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Landforms. Rivers and streams. Erosion – the process of water (wind or ice) wearing or washing away earth material. Large volumes of earth material wash away more earth material Fast water increases the amount of erosion and moves earth material farther. Desposition.

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  • Rivers and streams
  • Erosion – the process of water (wind or ice) wearing or washing away earth material.
    • Large volumes of earth material wash away more earth material
    • Fast water increases the amount of erosion and moves earth material farther

The process where earth materials are picked up by water, wind or ice and put down in another place.

rivers and streams
Rivers and streams
  • Deposition- earth material drops out of water as it slows down. Smaller particles like clay take longer to settle. They stay suspended in the water longer.
    • Order of settlement or deposition:

Boulders, rocks, pebbles, sand, silt, clay

Clay is deposited on the banks of slow moving streams.

  • Intermittent-come and go with the seasons and weather conditions
  • Some lakes are also intermittent.
  • Perennial- always flowing though not necessarily at the same level.
  • Deltas are large fan shaped deposits of earth material at the mouth of streams and rivers.
  • Alluvial Fans- are very large deltas formed when there is a sudden change from a steep slope to a flat plain. They are often very fertile deposits of soil.
famous rivers
MississippiFamous Rivers

The Mississippi was formed from a glacier in the last ice age.

a. the floodplain is miles wide below St. Louis and the sediment causes very fertile land.

b. the wide channel from St. Paul to the Gulf of Mexico is very important for transporting grain.


The Hudson River flows from the Adirondack Mountains through New York State to the Atlantic Ocean.

a. Its mouth (near New York City) is below sea level so it is affected by tides and is salty.

b. It flows through steep rock cliffs called palisades.

c. It provided waterpower for lumber and textile mills.

d. The Erie Canal connects the Hudson with Lake Erie


Colorado River

Formed the Grand Canyon

Provides water and power (Hoover Dam) for much of the Southwest.

  • general reference-used to locate places and boundaries (political maps), and show geographic features (physical maps).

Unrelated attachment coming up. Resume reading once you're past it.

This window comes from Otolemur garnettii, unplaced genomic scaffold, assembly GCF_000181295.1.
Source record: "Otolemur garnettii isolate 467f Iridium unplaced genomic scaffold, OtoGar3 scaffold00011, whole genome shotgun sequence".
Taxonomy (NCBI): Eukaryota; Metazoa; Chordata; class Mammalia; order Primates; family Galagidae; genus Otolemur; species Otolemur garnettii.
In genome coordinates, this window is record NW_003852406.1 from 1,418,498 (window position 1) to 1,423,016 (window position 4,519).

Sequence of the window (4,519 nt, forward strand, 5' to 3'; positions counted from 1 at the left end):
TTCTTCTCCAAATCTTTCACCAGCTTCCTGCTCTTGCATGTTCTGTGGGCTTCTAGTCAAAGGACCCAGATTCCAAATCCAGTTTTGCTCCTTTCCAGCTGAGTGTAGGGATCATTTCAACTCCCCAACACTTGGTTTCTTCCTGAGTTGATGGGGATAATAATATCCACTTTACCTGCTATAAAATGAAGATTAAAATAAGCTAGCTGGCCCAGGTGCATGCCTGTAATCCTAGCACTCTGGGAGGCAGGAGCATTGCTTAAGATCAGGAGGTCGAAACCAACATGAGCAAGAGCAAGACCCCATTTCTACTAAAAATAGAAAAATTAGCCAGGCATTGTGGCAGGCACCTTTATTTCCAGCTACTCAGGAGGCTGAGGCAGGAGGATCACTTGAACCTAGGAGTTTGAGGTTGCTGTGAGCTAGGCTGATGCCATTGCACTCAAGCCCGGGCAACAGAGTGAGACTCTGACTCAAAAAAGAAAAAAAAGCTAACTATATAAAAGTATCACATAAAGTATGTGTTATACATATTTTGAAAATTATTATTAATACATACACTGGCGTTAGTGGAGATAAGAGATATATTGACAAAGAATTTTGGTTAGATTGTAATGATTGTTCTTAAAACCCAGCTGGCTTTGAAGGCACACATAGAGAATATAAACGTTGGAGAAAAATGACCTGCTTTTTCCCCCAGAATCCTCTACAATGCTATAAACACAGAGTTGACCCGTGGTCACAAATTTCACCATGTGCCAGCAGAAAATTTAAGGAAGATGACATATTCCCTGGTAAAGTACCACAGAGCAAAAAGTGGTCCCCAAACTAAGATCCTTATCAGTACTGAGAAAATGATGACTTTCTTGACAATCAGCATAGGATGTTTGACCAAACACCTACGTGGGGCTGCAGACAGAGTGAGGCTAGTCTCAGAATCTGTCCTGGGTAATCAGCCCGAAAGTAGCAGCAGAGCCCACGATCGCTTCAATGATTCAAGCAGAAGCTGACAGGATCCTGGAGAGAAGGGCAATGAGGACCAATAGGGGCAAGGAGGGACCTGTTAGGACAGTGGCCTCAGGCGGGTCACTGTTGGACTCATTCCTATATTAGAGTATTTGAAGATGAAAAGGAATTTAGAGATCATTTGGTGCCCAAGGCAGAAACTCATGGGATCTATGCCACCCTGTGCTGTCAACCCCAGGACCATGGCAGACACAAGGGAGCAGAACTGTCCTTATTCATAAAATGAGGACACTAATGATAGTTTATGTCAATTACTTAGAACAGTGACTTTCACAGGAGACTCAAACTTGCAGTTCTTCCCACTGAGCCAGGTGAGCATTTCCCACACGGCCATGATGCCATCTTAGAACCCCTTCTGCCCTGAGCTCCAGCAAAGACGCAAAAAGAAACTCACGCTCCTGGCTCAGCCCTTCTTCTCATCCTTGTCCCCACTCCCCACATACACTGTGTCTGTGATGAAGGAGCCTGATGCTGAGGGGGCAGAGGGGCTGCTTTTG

• mobility- help people move from one place to another, roads, railroads etc.
  • thematic- shows such things as population or weather patterns
  • inventory – shows location of objects (stadium map, building map)
  • Topographic- shows physical features of a landscape including contour lines and elevations.

Making maps

  • gather data-(observe the playground)
  • make careful measurements
  • record information (rocks, forests, etc.)
  • Models- smaller versions of large objects, larger versions of small objects -can represent landforms and human structures
  • Maps- can represent landforms and human structures
  • Cartographer- person who makes maps

Horizontal and vertical lines evenly placed called

grid lines are often used on maps.

They allow easy reference points and make it easier to enlarge

And shrink maps.

The gridlines are labeled with an X and Y axis.

topographic or contour map
Topographic or Contour map

Contour lines- lines that connect points of equal elevation

Contour interval- difference in elevation between contour lines-the closer the lines, the steeper the slope.

Bar scale- shows the relationship between the distances on the map and the distance on the ground

Scale: Ratio or fraction showing the distance on the map compared to the distance on the ground. (Representative fraction)

Example 1:6,150

topographic maps cont
Topographic maps cont.

The distance, elevation, position, and boundaries are measured by a surveyor.

A surveyor puts permanent markers in place called benchmarks to show elevation and location.

0 elevation is sea level